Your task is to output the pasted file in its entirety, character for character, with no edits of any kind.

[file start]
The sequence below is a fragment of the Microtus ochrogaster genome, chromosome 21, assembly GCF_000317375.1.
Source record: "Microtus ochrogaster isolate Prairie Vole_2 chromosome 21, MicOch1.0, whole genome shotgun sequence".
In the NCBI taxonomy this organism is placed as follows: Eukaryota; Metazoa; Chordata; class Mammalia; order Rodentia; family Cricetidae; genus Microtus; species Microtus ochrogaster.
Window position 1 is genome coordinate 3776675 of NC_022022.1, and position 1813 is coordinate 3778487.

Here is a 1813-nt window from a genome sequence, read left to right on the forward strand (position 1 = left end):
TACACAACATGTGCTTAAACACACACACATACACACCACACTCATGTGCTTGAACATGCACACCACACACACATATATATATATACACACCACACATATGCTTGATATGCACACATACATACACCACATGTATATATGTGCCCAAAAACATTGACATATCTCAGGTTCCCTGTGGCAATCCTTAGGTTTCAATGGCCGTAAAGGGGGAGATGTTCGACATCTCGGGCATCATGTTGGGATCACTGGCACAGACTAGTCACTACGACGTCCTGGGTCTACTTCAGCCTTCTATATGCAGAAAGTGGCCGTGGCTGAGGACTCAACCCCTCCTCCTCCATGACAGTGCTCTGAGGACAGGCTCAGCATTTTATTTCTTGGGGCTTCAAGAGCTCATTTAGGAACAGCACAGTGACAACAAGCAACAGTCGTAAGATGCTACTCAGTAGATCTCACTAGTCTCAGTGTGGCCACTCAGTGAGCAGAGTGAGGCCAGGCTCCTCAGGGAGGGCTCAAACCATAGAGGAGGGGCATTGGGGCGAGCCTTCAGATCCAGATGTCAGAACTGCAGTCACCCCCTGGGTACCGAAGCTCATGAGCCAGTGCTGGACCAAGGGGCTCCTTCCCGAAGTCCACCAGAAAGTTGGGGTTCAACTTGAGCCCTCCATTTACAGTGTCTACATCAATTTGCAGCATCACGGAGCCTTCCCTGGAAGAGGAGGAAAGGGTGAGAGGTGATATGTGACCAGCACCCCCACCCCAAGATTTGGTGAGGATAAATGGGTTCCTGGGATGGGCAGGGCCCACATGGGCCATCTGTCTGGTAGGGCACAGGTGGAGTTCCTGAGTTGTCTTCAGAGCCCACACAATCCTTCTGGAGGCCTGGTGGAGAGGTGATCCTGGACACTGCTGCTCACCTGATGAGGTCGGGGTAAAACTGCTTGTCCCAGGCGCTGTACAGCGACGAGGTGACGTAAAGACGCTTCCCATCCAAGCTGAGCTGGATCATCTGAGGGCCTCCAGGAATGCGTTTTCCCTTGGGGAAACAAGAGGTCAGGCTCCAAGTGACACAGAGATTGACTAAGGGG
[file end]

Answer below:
The sequence below is a fragment of the Microtus ochrogaster genome, chromosome 21, assembly GCF_000317375.1.
Source record: "Microtus ochrogaster isolate Prairie Vole_2 chromosome 21, MicOch1.0, whole genome shotgun sequence".
In the NCBI taxonomy this organism is placed as follows: Eukaryota; Metazoa; Chordata; class Mammalia; order Rodentia; family Cricetidae; genus Microtus; species Microtus ochrogaster.
Window position 1 is genome coordinate 3776675 of NC_022022.1, and position 1813 is coordinate 3778487.

Here is a 1813-nt window from a genome sequence, read left to right on the forward strand (position 1 = left end):
TACACAACATGTGCTTAAACACACACACATACACACCACACTCATGTGCTTGAACATGCACACCACACACACATATATATATATACACACCACACATATGCTTGATATGCACACATACATACACCACATGTATATATGTGCCCAAAAACATTGACATATCTCAGGTTCCCTGTGGCAATCCTTAGGTTTCAATGGCCGTAAAGGGGGAGATGTTCGACATCTCGGGCATCATGTTGGGATCACTGGCACAGACTAGTCACTACGACGTCCTGGGTCTACTTCAGCCTTCTATATGCAGAAAGTGGCCGTGGCTGAGGACTCAACCCCTCCTCCTCCATGACAGTGCTCTGAGGACAGGCTCAGCATTTTATTTCTTGGGGCTTCAAGAGCTCATTTAGGAACAGCACAGTGACAACAAGCAACAGTCGTAAGATGCTACTCAGTAGATCTCACTAGTCTCAGTGTGGCCACTCAGTGAGCAGAGTGAGGCCAGGCTCCTCAGGGAGGGCTCAAACCATAGAGGAGGGGCATTGGGGCGAGCCTTCAGATCCAGATGTCAGAACTGCAGTCACCCCCTGGGTACCGAAGCTCATGAGCCAGTGCTGGACCAAGGGGCTCCTTCCCGAAGTCCACCAGAAAGTTGGGGTTCAACTTGAGCCCTCCATTTACAGTGTCTACATCAATTTGCAGCATCACGGAGCCTTCCCTGGAAGAGGAGGAAAGGGTGAGAGGTGATATGTGACCAGCACCCCCACCCCAAGATTTGGTGAGGATAAATGGGTTCCTGGGATGGGCAGGGCCCACATGGGCCATCTGTCTGGTAGGGCACAGGTGGAGTTCCTGAGTTGTCTTCAGAGCCCACACAATCCTTCTGGAGGCCTGGTGGAGAGGTGATCCTGGACACTGCTGCTCACCTGATGAGGTCGGGGTAAAACTGCTTGTCCCAGGCGCTGTACAGCGACGAGGTGACGTAAAGACGCTTCCCATCCAAGCTGAGCTGGATCATCTGAGGGCCTCCAGGAATGCGTTTTCCCTTGGGGAAACAAGAGGTCAGGCTCCAAGTGACACAGAGATTGACTAAGGGG